Talks began in Paris in the late 1980s to set the terms for a Vietnamese withdrawal. The talks gained momentum as the Soviet Union collapsed and funding to Vietnam decreased, as Vietnam could no longer afford to waste its scant resources in Cambodia any longer.

In December 1988, Vietnamese troops began leaving. In September 1989, the Vietnamese announced they had finished their pullout, but the government they had set up was still in place. China called the withdrawal a sham and said they would continue supporting the Khmer Rouge until a political solution was sorted out.

At the time there was rivalry between four factions: 1) the remnants of the Vietnamese-supported government; 2) a group associated with Sihanouk; 3) supporters of a former prime minister named Son Sann; and 4) the Khmer Rouge, which remained active from its base in northeast Cambodia.

According to Lonely Planet: “As the Cold War came to a close, peace began to break out all over the globe, and Cambodia was not immune to the new spirit of reconciliation. In September 1989 Vietnam, its economy in tatters and eager to end its international isolation, announced the withdrawal of all of its troops from Cambodia. With the Vietnamese gone, the opposition coalition, still dominated by the Khmer Rouge, launched a series of offensives, forcing the now-vulnerable government to the negotiating table.

Diplomatic efforts to end the civil war began to bear fruit in September 1990, when a peace plan was accepted by both the Phnom Penh government and the three factions of the resistance coalition. According to the plan, the Supreme National Council (SNC), a coalition of all factions, would be formed under the presidency of Sihanouk. Meanwhile the UN Transitional Authority in Cambodia (UNTAC) would supervise the administration of the country for two years with the goal of free and fair elections. Paris Peace Agreement in 1991

In October 1991 Cambodia's warring factions, the UN, and 18 foreign nations, including the United States, France, China and the Soviet Union, signed an agreement in Paris intended to end the conflict in Cambodia. The agreement called for the setting up of a temporary governing council composed of representatives from the current government, with United Nations peacekeeping forces and teams to supervise eventual elections.

The agreement provided for a temporary power-sharing arrangement between a United Nations Transitional Authority in Cambodia (UNTAC) and a Supreme National Council (SNC) made up of delegates from the various Cambodian factions. Prince Norodom Sihanouk, the former king and prime minister of Cambodia, served as president of the SNC.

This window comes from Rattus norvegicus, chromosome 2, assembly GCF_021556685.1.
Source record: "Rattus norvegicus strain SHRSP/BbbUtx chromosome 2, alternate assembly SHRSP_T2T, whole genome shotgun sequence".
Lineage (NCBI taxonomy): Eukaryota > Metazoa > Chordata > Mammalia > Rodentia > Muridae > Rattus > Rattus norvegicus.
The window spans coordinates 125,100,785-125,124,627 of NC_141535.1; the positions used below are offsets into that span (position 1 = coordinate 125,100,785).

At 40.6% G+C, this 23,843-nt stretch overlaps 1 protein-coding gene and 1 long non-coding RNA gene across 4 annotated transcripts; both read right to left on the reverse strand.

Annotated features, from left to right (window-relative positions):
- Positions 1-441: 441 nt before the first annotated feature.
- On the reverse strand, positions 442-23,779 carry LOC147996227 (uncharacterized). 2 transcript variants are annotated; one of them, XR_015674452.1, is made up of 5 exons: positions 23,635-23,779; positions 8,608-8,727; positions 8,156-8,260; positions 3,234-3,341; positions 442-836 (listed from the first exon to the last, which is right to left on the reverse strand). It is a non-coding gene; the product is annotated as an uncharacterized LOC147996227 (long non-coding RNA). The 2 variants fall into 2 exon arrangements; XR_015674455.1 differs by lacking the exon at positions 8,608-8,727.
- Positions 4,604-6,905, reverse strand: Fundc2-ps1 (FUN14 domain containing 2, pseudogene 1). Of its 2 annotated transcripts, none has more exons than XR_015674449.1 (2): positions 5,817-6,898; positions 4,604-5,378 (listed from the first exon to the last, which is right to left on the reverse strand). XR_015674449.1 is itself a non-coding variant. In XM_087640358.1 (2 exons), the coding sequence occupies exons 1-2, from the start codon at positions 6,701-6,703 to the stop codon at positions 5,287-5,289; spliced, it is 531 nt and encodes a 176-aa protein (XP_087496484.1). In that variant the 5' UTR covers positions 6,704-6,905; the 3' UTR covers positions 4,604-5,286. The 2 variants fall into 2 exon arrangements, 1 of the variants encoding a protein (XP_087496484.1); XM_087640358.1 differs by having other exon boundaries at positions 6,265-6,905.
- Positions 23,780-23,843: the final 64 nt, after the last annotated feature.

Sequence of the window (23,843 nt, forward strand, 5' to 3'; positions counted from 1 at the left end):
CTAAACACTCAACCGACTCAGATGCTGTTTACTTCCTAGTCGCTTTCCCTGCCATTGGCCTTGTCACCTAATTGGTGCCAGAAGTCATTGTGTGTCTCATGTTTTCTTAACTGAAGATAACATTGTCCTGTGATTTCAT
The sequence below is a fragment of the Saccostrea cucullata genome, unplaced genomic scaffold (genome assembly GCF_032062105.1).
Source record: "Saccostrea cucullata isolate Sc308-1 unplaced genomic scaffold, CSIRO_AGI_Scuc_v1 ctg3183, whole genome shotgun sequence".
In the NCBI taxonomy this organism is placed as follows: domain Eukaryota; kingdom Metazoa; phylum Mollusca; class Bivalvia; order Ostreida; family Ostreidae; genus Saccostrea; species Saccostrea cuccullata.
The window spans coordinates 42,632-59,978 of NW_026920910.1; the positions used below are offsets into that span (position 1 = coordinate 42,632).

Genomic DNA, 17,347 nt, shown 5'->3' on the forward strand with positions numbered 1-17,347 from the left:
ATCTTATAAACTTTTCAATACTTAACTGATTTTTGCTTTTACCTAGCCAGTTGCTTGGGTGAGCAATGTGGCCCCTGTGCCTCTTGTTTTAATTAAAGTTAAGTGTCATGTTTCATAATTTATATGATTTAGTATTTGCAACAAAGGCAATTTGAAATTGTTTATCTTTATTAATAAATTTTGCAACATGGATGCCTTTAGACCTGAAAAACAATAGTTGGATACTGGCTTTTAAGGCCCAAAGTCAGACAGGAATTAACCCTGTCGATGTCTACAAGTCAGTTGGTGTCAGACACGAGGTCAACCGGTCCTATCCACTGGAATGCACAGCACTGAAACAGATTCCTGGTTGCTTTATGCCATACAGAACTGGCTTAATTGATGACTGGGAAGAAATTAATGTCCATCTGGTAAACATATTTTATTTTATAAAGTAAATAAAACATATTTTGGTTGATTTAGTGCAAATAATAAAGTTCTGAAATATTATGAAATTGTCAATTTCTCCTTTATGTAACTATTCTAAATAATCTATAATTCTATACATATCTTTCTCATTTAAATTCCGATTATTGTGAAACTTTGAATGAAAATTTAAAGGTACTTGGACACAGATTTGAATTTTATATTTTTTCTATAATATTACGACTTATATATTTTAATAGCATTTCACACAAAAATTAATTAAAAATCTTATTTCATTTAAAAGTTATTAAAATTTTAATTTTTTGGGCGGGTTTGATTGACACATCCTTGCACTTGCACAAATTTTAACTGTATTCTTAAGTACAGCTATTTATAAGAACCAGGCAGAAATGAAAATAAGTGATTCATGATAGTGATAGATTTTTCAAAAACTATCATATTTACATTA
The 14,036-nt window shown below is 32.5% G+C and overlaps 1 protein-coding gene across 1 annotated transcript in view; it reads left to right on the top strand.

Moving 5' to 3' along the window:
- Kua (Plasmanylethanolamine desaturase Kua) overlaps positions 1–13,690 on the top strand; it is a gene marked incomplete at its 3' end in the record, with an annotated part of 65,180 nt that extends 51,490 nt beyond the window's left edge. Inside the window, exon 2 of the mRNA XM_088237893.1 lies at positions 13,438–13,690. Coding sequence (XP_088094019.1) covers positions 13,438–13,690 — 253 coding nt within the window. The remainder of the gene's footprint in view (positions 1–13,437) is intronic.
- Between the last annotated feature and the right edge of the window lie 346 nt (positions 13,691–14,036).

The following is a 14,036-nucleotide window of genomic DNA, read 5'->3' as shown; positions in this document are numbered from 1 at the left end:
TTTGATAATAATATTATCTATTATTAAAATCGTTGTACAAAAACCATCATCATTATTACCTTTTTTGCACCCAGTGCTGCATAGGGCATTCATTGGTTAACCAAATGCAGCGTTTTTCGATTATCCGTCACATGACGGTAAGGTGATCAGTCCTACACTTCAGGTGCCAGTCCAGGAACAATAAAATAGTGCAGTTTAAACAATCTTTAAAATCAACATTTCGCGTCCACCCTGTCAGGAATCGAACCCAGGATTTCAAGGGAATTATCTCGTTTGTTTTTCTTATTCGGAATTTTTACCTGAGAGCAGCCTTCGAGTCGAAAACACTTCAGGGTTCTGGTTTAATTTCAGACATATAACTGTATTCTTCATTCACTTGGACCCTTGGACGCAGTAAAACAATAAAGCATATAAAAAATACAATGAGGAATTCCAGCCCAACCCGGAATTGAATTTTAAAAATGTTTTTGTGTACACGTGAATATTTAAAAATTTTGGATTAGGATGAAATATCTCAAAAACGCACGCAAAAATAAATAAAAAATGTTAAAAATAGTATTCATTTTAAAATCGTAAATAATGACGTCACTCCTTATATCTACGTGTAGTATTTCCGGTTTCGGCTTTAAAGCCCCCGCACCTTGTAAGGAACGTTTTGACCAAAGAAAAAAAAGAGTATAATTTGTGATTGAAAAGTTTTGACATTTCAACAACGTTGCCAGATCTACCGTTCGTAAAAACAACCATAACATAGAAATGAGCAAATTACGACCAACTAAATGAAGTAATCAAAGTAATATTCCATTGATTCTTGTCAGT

The Paris accords and the UN protectorate pushed Cambodia out of its isolation and introduced competitive politics, dormant since the early 1950s. UNTAC sponsored elections for a national assembly in May 1993., and for the first time in Cambodian history a majority of voters rejected an armed, incumbent regime.

As part of the agreement the Khmer Rouge was invited to participate in the new government in exchange for laying down their weapons. Some scholars equated this with letting Nazi Germany take part in the rebuilding of Europe after World War II. The Khmer Rouge signed the treaty but quickly reneged on the deal and refused to disarm. It also boycotted the 1993 election and did its best to disrupt them.

The United Nations moved in with a huge peacekeeping force. In 1991, Prince Sihanouk was restored as a constitution monarch. In 1993, he returned to Cambodia after almost two decades of exile. After the 1993 election, while he was still in China, Prince Sihanouk was named as King.

United Nations Peacekeeping Effort in Cambodia

After the 1991 peace agreement was signed, 22,000 United Nations personnel—16,000 soldiers, 4,000 police officers ad 2,000 diplomats, secretaries and staff members—came to Cambodia and $2 billion was spent on an 18 month peacekeeping and election-monitoring effort mission that ended with the May 1993 elections. The United Nations mission in Cambodia was the largest and costliest effort by the U.N. to bring peace and democracy to war-ravaged nation, ever.

When the Khmer Rouge refused to disarm, United Nations peacekeepers scattered around the country, mostly in weak units of Malaysians, Indonesians and Uruguayans that had no desire to engage in fighting with the Khmer Rouge. When the Khmer Rouge closed off roads to their territory, the peacekeepers did not challenge them.

According to Lonely Planet: “UNTAC undoubtedly achieved some successes, but for all of these, it is the failures that were to cost Cambodia dearly in the ‘democratic’ era. UNTAC was successful in pushing through many international human-rights covenants; it opened the door to a significant number of nongovernmental organisations (NGOs) who have helped build civil society; and, most importantly, on 25 May 1993. Even today, UNTAC is heralded as one of the UN’s success stories. The other perspective is that it was an ill-conceived and poorly executed peace because so many of the powers involved in brokering the deal had their own agendas to advance. To many Cambodians, it must have seemed a cruel joke that the Khmer Rouge was allowed to play a part in the process. [Source: Lonely Planet +]

“The UN’s disarmament programme took weapons away from rural militias who for so long provided the backbone of the government’s provincial defence network against the Khmer Rouge. This left communities throughout the country vulnerable to attack, while the Khmer Rouge used the veil of legitimacy conferred upon it by the peace process to re-establish a guerrilla network throughout Cambodia. By 1994, when it was finally outlawed by the government, the Khmer Rouge was probably a greater threat to the stability of Cambodia than at any time since 1979. +

“UNTAC’s main goals had been to ‘restore and maintain peace’ and ‘promote national reconciliation’ and in the short term it achieved neither. It did oversee free and fair elections, but these were later annulled by the actions of Cambodia’s politicians. Little was done during the UN period to try to dismantle the communist apparatus of state set up by the CPP, a well-oiled machine that continues to ensure that former communists control the civil service, judiciary, army and police today. +

Election in 1993